It has a big sound, and Roland's TR-909 drum machine has certainly left a large sonic footprint on the history of electronic music, so it's perhaps appropriate that Edinburgh-based arts collective Ray is celebrating 30 years of the instrument by creating an oversized 9-foot replica.
Six times the size of the original, this playable sculpture, designed by project leader Brendan McCarthy, has a tensile steel and aluminium frame supporting a wooden outer shell. It can be assembled and taken apart in minutes, but is said to be tough enough to take a beating.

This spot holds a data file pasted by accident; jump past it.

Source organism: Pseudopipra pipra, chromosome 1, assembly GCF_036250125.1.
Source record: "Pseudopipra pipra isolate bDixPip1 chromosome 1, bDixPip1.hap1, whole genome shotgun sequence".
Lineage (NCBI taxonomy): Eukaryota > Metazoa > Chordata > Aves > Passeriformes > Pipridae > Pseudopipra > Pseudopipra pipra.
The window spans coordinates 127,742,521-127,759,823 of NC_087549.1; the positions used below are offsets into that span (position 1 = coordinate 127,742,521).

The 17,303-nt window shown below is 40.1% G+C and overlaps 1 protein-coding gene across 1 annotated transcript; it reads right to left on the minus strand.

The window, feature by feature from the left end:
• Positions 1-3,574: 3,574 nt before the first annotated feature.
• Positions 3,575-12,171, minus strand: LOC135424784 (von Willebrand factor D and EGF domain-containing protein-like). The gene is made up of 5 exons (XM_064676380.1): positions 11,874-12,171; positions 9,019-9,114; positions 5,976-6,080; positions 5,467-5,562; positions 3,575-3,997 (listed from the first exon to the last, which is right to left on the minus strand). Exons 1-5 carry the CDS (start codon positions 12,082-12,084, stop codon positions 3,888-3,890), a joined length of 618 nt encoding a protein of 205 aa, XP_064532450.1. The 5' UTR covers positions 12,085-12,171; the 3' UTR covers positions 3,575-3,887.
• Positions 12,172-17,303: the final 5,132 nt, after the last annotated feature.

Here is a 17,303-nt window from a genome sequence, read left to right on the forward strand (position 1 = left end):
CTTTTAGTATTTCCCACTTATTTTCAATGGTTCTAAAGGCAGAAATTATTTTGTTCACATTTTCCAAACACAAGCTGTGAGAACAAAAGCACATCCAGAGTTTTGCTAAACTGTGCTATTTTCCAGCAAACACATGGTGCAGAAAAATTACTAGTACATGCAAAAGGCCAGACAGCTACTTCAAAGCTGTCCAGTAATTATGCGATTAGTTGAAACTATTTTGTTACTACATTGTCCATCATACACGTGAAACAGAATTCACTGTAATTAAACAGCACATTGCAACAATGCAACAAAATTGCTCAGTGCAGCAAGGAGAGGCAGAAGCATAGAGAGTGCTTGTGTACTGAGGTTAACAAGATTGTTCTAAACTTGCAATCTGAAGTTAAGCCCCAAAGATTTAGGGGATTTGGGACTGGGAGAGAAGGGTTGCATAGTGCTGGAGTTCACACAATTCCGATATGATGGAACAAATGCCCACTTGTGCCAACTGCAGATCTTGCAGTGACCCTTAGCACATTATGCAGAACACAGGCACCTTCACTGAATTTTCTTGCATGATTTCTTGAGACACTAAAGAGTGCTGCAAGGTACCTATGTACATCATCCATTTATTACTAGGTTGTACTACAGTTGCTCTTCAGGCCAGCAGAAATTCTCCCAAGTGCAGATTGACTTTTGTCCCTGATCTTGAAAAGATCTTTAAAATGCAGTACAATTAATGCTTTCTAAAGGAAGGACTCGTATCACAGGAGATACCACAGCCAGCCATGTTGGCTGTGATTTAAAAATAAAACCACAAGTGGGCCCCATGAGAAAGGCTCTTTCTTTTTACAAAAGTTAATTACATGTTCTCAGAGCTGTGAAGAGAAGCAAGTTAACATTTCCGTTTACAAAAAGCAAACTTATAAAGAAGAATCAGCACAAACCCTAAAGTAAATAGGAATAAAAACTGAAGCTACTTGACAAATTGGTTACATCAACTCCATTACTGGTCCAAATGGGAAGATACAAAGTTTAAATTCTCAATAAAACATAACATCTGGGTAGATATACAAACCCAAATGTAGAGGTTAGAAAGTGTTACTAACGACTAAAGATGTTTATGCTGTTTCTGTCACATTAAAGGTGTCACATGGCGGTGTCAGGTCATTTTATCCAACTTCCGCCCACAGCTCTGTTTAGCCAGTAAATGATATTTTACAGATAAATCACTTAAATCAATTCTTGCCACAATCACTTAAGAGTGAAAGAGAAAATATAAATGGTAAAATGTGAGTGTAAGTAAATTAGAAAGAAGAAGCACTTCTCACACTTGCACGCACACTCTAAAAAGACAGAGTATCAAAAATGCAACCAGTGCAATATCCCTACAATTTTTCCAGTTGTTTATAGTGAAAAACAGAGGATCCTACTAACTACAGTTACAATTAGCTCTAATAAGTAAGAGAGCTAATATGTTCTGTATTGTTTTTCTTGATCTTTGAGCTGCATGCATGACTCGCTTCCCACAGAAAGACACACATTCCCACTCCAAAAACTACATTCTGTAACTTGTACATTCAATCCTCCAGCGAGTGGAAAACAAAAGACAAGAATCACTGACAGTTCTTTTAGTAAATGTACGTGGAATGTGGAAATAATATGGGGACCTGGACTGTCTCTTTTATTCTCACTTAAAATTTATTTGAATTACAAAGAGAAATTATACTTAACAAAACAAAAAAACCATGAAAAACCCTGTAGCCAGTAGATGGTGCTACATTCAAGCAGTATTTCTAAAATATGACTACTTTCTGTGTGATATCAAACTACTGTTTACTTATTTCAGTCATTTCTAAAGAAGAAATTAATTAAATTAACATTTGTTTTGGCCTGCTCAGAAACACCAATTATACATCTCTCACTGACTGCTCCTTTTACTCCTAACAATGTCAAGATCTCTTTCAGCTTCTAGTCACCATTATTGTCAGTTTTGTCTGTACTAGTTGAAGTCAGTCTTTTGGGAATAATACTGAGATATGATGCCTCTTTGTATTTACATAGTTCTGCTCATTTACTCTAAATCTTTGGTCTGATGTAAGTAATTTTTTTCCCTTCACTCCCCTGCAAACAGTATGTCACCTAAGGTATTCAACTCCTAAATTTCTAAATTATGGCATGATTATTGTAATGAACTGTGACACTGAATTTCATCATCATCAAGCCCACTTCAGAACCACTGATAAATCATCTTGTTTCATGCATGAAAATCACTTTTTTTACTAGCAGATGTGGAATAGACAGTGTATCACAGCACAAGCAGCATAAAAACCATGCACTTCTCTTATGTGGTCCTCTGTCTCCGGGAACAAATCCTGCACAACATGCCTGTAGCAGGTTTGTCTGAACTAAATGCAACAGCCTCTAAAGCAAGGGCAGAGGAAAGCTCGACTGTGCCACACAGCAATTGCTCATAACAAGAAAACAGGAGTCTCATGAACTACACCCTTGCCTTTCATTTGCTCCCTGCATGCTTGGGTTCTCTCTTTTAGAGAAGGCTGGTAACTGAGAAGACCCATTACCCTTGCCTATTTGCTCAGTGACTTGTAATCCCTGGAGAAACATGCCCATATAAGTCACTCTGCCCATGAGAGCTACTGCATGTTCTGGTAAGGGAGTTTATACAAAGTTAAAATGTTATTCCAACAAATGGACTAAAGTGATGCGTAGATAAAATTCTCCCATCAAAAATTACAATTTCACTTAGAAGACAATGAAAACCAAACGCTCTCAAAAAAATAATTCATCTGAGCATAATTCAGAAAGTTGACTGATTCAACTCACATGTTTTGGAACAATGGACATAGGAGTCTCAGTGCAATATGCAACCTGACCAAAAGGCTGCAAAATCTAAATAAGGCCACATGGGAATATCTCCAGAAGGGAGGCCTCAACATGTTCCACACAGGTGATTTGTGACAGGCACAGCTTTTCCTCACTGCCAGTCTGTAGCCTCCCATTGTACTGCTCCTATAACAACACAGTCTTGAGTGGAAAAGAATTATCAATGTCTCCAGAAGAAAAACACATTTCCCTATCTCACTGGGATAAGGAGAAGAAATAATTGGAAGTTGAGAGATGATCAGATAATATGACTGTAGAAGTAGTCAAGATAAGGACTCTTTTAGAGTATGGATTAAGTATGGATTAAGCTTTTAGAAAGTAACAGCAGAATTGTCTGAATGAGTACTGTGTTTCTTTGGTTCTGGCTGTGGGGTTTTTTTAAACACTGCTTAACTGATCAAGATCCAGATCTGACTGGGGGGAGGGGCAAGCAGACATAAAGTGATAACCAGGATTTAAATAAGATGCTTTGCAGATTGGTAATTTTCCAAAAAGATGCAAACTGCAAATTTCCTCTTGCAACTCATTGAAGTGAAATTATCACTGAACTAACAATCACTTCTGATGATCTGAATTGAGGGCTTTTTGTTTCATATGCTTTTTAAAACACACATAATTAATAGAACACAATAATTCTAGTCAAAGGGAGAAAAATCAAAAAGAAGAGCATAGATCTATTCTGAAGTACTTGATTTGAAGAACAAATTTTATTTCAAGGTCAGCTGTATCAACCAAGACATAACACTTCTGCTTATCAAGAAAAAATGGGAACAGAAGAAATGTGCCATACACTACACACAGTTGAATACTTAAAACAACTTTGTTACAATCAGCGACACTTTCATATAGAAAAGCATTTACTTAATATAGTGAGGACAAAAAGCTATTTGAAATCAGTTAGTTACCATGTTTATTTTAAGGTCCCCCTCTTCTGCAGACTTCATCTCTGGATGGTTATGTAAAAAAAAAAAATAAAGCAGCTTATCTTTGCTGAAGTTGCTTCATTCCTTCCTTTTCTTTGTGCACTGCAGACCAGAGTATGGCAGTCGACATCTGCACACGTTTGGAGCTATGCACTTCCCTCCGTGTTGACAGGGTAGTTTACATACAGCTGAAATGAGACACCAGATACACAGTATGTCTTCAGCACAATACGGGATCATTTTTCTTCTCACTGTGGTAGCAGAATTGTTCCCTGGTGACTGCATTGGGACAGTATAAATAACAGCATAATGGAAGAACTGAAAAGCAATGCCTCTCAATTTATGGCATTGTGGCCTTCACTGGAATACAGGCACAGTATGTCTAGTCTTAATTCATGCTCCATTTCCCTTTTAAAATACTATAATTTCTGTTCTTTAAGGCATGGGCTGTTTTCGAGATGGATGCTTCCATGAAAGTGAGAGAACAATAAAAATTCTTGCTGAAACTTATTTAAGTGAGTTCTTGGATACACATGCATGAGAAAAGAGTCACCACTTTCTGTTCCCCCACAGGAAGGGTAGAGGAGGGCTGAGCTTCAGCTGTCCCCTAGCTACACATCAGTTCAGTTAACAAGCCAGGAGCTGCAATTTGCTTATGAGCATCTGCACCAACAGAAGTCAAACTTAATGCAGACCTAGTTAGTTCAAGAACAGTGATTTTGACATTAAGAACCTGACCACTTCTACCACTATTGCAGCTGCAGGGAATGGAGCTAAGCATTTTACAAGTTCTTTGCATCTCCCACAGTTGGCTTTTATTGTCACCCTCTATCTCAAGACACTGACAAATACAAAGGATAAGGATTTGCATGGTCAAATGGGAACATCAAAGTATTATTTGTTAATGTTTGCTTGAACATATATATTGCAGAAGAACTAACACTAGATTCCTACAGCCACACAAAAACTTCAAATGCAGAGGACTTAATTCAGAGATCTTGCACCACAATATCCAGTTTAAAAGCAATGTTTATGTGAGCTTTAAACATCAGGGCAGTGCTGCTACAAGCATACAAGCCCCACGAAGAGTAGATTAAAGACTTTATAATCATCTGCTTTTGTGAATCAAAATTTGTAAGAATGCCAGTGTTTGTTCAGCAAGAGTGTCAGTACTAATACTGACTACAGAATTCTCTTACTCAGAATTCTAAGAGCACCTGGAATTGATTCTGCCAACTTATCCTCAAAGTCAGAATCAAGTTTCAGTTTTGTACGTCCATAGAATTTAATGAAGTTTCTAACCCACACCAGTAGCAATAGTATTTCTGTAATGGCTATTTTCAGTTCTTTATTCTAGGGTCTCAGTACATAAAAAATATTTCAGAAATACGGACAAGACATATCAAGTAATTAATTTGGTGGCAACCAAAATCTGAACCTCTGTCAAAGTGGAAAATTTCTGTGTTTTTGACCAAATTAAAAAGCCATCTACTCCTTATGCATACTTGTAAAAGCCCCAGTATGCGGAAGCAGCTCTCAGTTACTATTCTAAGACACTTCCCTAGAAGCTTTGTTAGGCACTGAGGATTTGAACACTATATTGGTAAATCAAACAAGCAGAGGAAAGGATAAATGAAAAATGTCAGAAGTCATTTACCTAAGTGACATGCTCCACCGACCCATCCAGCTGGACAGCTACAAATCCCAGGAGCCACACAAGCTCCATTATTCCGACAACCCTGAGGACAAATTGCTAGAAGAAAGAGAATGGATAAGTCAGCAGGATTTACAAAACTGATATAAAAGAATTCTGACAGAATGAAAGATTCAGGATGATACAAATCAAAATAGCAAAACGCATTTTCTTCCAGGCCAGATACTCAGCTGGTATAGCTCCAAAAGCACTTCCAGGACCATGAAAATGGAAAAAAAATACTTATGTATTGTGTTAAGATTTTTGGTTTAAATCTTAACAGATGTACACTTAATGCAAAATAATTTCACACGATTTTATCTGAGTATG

The guts of the machine, which were assembled by Sam Healy (of psych-rock groups North Atlantic Oscillation and Sand), recreate part of the original 909's interface using off-the-shelf Roland gear. There are a dozen PD-8 drum trigger pads fitted under the spring-loaded buttons, which feed into a TD-12 drum brain.
This in turn sends MIDI data to an Aira TR-8. When interacted with, the sculpture not only pounds out 909 sounds via the TR-8, but also relays the MIDI data to a projection system synchronised to the beat. The more complex the rhythm, the more intricate the visuals.
The result, according to Ray is: "A hands-on behemoth wired for sound and vision. An interactive monument to electronic music."
The 9-foot 909 is appearing at this weekend's Green Man festival, and will also be at Bestival on 4 to 7 September. You can see it in action in the video above, and find out more on the Ray Tumblr.